The snarky, self-effacing and unabashedly politically incorrect actress and stand-up comic Jackie Hoffman, who headlines this year’s Kung Pao Kosher Comedy, has been cultivating her troublemaking persona for quite some time — since she was a youngster at an Orthodox girls’ yeshiva in Queens, New York.
“I would get thrown out of class” all the time, said Hoffman, speaking from New York, where she co-stars in the Off-Broadway hit revival of the all-Yiddish “Fiddler on the Roof.” She is playing Yente the Matchmaker, a character whose biting sarcasm is a perfect match for Hoffman.
“One time, I was thrown out for singing a Muppets song,” she said, recalling her childhood. “I was disruptive.”
Keeping up her bad-girl image has been a cinch for Hoffman, 59, whose early career included an eight-year stint with Chicago’s Second City comedy improvisation troupe. She created a stir two years ago at the Emmy Awards, when, as a nominee for Mamacita in FX’s “Feud: Bette and Joan,” she was seen shouting “Dammit! Dammit!” after losing to Laura Dern in the best supporting actress category. Video clips of her little conniption went viral, and Hoffman is still enjoying her five minutes of Emmy notoriety.
Though she has earned attention and acclaim for her roles in a number of Broadway musicals, including “Hairspray,” “Xanadu” and “The Addams Family,” Hoffman has a legion of fans who appreciate her more personal, one-woman shows, such as “The Kvetching Continues,” in which she delivers Jewish one-liners in her New York twang. She particularly relishes making fun of “[Jewish] stereotypes that are not true, but are” and playing to her base: gay men, with whom she feels an affinity.
“It’s just a shidduch” with gay men, said Hoffman, using the Jewish term for an arranged marriage.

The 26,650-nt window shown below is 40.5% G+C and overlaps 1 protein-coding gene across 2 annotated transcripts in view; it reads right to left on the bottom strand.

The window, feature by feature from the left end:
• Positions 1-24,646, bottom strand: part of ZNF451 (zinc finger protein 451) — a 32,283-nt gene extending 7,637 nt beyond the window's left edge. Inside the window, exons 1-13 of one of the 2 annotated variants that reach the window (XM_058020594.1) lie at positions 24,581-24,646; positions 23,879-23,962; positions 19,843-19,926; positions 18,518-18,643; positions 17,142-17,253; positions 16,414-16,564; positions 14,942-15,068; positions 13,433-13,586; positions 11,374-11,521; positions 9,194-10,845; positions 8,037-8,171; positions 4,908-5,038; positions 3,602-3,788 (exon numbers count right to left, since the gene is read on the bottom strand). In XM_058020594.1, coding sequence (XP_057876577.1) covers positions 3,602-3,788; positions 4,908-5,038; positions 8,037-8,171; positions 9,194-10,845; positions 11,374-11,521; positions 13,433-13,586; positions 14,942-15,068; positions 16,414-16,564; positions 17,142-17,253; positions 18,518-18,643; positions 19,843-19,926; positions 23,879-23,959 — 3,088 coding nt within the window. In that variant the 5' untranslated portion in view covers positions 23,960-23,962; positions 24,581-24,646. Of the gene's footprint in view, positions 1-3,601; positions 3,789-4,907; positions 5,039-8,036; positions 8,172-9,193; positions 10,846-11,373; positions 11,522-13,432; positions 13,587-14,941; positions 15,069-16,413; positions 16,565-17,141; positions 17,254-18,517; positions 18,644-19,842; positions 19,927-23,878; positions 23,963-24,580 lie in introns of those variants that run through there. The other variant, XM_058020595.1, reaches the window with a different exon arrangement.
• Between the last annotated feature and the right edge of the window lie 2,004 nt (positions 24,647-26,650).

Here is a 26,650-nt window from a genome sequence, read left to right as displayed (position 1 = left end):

Kung Pao Kosher Comedy founder and emcee Lisa Geduldig said that while she is “thrilled” to have nabbed Hoffman for the first time, she is also pleased to introduce audiences to another Kung Pao virgin, Jewish British comedian Mark Maier, and to welcome back a veteran, Nathan Habib.
Speaking by phone from London, where he is based, Maier, 56, said that although he does comedy shows up and down the United Kingdom, he hadn’t considered a San Francisco stand-up performance until Kung Pao alum and friend Mike Capozzola suggested he send Geduldig tryout clips. Geduldig loved his humor instantly and signed him for the show.
Maier’s comedy skews toward the “self-conscious,” he said. He riffs frequently on what it’s like to be Jewish in a country where, outside of London, you might be hard-pressed to find a landsman, or fellow Jew. Maier also often touches on the Jewish obsession with food, particularly on what passes for kosher and kosher-style in Britain.
Habib, 30, returns to Kung Pao after a nine-year hiatus. Based in New York, he said that his particular brand of Jewish comedy stems from having grown up in a “very sarcastic household [with] a lot of banter going on.” The son of a Latvian Jewish mother and a Libyan Jewish father who was born in Israel and raised in Italy, Habib said that his upbringing did not represent “the traditional Jewish American experience.” The “international style” of his childhood — he came to the U.S. from Belgium as a young child and grew up in the Bay Area speaking Hebrew at home — infuses his comedy, he said.
As has been custom since 1993, Kung Pao donates a portion of its proceeds to organizations that help people in need. This year’s beneficiaries are Groceries for Seniors and Kehilla Community Synagogue’s Immigration Committee.